Yes, may we meander onto one another’s paths. You bring forth such an important truth from these times at home—the greater knowing of place. May it guide us well in the future.
Sharing a lotto your feelings – Viva Spring! – and springing forward!
Thank you, Suzanne! Hoping to see you around the island some time in the not so distant future.
Spring is sprung, the grass is ris’! I wonder where the flowers is?
Love to you dear sister… I too CAN’T WAIT FOR SPRING!!!!!!!
And I bet you, too, have been out in the yard puttering and watching it wake up!
Those small signs of hope are what always kept me going through the PNW winter.
Living now where citrus trees are full of colorful fruit beginning in December, and almond blossoms turn the hillsides pink in January has been a gift for me. But you remind me of the incredible hope of early daffodils and even smaller signs of spring that I used to cling to during the grey PNW winters.
Spring is indeed coming, and with it a visit from your beautiful grandkids. I’m so happy for you.
Thank you, Laura. Wonderful to “see” those images from your current homeland. Be well!
I can’t remember a spring that I have looked forward to more. I rise every morning eager for my walk to discover new signs: buds quietly appearing on trees, songbirds returning, activity in the nests of my favorite raptors. I’m so grateful to hear of vaccinations. I’m still awaiting my first but it feels so hopeful to consider a new openness. Stay well. Thank you for sharing your joy.
My spirit joins you on those daily walks. When little Vivi and I walk each day, she teaches me so much about curiosity, openness, and awareness. It is impossible for a puppy to forget those things. She is helping me to remember.
Thank you for this lovely reminder Ann. I’m totally with you! My SoulCollage(r) offering this month is titled “Hope Springs Eternal,” a celebration of the season. Blessings to all the little seeds who are getting ready to sprout and the flowers that will bloom. xo
Yes, the steadfastness of the growing ones is a source of much inspiration any time of the year, but most especially in the cold soils of early spring.
Thank you! As I read, I hope!
Ah, Melissa, that was exactly my intention. Be well!
Hi Ann, I definitely enjoyed your writing of hope and those beautiful pictures of Spring!
You are most welcome!
Hey, Anne – wish we could see you “somewhere on the island” this Spring!
Dear Bonnie, We wish that, too. Meanwhile, hold onto your Minnesota socks—spring will come in great glory this year!
I can feel your enthusiastic optimism with every word and photo, Ann. Earlier this week I say a magpie fly with a twig as long as his wingspan, land in a bare limbed tree to suss out a possibility and then fly across to the more camouflaged spruce to nest build!?! And while the temperatures dove to 20 below today, it’s just a blip. The day is lengthening as the sun rises higher in the sky, giving warmth even in the cold. Yes, it comes. Much love, and gratitude for your assurances!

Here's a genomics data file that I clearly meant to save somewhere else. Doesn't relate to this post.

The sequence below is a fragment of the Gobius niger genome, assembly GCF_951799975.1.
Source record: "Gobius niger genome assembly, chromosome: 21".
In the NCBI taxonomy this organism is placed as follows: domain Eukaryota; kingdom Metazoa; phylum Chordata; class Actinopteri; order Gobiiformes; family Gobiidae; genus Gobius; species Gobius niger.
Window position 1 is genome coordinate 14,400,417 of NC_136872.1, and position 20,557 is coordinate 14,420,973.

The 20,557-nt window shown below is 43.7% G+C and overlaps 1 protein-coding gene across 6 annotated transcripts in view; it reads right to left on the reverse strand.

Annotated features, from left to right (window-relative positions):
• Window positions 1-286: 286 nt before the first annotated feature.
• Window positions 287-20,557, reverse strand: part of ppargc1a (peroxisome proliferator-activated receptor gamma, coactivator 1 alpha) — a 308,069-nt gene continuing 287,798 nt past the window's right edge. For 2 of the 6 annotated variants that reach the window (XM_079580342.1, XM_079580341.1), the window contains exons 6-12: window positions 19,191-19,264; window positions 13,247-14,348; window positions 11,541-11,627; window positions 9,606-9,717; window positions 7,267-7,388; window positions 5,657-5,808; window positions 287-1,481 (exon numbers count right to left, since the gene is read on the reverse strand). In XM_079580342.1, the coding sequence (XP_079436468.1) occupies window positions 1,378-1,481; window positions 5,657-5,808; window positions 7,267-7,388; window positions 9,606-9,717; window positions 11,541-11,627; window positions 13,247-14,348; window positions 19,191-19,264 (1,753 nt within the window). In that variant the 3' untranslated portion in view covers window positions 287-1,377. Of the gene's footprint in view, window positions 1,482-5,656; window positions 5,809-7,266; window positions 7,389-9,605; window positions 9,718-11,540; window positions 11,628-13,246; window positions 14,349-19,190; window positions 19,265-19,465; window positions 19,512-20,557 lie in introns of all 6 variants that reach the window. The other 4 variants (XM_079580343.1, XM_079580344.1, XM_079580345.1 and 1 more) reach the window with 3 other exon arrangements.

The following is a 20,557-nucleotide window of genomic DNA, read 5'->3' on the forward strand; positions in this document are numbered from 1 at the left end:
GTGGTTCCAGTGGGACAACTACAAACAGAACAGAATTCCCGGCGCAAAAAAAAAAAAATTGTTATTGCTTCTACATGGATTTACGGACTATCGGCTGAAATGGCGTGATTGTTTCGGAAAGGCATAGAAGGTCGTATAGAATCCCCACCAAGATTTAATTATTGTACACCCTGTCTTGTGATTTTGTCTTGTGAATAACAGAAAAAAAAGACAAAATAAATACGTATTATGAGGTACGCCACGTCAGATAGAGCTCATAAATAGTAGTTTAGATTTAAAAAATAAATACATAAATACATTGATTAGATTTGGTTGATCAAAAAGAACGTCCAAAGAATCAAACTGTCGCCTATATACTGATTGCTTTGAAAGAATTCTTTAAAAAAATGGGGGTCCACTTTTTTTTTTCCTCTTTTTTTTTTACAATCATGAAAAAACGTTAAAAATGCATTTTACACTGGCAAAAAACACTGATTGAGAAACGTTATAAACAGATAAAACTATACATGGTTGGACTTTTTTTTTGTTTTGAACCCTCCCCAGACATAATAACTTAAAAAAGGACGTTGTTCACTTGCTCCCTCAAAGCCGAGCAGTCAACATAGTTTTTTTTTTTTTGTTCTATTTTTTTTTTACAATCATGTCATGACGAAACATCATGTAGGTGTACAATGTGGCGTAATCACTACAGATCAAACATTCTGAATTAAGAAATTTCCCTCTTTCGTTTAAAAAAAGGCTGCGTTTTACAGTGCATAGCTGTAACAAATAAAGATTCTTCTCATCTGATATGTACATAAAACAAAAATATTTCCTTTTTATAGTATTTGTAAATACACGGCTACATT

Yes, to the lengthening days—truly the strongest, earliest sign of spring in the “far” north. With appreciation for your comments,
Lovely, dear Ann. Ah spring. With all it’s work on these four acres, but also warmth and bloom. Hope. My second vaccination tomorrow. I’m hoping to go to NC to see my older grands this summer; or meet them somewhere. Like you, I haven’t seen them since October 2019. And, I can see you and Christina sooner than that! 💜
Dear Writer Friend, May you get to see those NC grands! The older ones need your wisdom, just as the younger ones do! Ann
Wonderful writing Ann – I live in Michigan and the snow is finally melting and I have not had to shovel in a week. Can’t wait for the snow drops to make themselves known when the right time comes…
I predict you will be seeing snow drops very soon and that they will delight you, as ever! Lovely to hear your voice, Joann.
Just to read this is refreshing, Ann. Yesterday, March 1, a Spring wind blew through Toronto and sang in the Valley on whose bank I live. Aaah…I join your celebration.
Oh, James, delighted to hear your voice on the page, my northern friend. Be well, Ann
Always love reading your reflections, thoughts, adventures and ever present wisdom! Thank you for sharing. Continue to treasure my memories of times spent with you & Christina!
Dear Rose, So good to hear your voice. We, too, remember that training fondly. Such a strong group of women! Ann
Thank-you for sharing this summary that is all too familiar and parallel to my own experience. You and Christina have been on my mind as I have been writing a piece about “Women and the Planet” first backpacking trip that we experienced together in the Rincon mountains near Tucson. I actually have a picture of the three of us right here at my computer. That was in 1994. Are you still doing that?
Terrific to hear from you after such a long time! No, we are no longer doing that trip. Our remaining outdoor adventure is Cascadia Quest—a combination of group council time, ceremony, and hiking and a 3 day solo camping time for participants. Getting into our mid-70s now, so the activities have to match our stamina! Trust all is well with you and yours,